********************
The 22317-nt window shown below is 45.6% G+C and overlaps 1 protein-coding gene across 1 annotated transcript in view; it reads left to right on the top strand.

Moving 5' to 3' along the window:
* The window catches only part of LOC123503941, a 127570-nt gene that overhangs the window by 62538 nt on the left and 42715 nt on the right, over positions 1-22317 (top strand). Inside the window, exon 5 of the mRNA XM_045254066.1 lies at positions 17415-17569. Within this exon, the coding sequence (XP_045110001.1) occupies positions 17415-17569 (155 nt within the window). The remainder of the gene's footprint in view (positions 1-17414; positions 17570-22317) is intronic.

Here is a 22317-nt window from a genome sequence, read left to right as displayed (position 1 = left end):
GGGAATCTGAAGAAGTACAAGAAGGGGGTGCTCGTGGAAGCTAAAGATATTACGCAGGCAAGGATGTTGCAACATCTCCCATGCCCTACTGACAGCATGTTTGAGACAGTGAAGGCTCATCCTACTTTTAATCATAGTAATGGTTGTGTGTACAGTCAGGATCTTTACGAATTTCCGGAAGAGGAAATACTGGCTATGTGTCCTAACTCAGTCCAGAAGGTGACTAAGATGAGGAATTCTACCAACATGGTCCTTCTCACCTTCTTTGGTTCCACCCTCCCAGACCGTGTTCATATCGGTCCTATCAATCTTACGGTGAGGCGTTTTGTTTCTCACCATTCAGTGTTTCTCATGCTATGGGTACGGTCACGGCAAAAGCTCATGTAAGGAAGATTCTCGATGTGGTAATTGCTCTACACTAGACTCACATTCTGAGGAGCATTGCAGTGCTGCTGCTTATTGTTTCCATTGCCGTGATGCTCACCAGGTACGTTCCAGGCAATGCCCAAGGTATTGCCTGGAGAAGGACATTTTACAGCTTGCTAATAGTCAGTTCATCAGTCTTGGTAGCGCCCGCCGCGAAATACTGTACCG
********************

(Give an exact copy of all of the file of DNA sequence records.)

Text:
The 22317-nt window shown below is 45.6% G+C and overlaps 1 protein-coding gene across 1 annotated transcript in view; it reads left to right on the top strand.

Moving 5' to 3' along the window:
* The window catches only part of LOC123503941, a 127570-nt gene that overhangs the window by 62538 nt on the left and 42715 nt on the right, over positions 1-22317 (top strand). Inside the window, exon 5 of the mRNA XM_045254066.1 lies at positions 17415-17569. Within this exon, the coding sequence (XP_045110001.1) occupies positions 17415-17569 (155 nt within the window). The remainder of the gene's footprint in view (positions 1-17414; positions 17570-22317) is intronic.

Here is a 22317-nt window from a genome sequence, read left to right as displayed (position 1 = left end):
GGGAATCTGAAGAAGTACAAGAAGGGGGTGCTCGTGGAAGCTAAAGATATTACGCAGGCAAGGATGTTGCAACATCTCCCATGCCCTACTGACAGCATGTTTGAGACAGTGAAGGCTCATCCTACTTTTAATCATAGTAATGGTTGTGTGTACAGTCAGGATCTTTACGAATTTCCGGAAGAGGAAATACTGGCTATGTGTCCTAACTCAGTCCAGAAGGTGACTAAGATGAGGAATTCTACCAACATGGTCCTTCTCACCTTCTTTGGTTCCACCCTCCCAGACCGTGTTCATATCGGTCCTATCAATCTTACGGTGAGGCGTTTTGTTTCTCACCATTCAGTGTTTCTCATGCTATGGGTACGGTCACGGCAAAAGCTCATGTAAGGAAGATTCTCGATGTGGTAATTGCTCTACACTAGACTCACATTCTGAGGAGCATTGCAGTGCTGCTGCTTATTGTTTCCATTGCCGTGATGCTCACCAGGTACGTTCCAGGCAATGCCCAAGGTATTGCCTGGAGAAGGACATTTTACAGCTTGCTAATAGTCAGTTCATCAGTCTTGGTAGCGCCCGCCGCGAAATACTGTACCG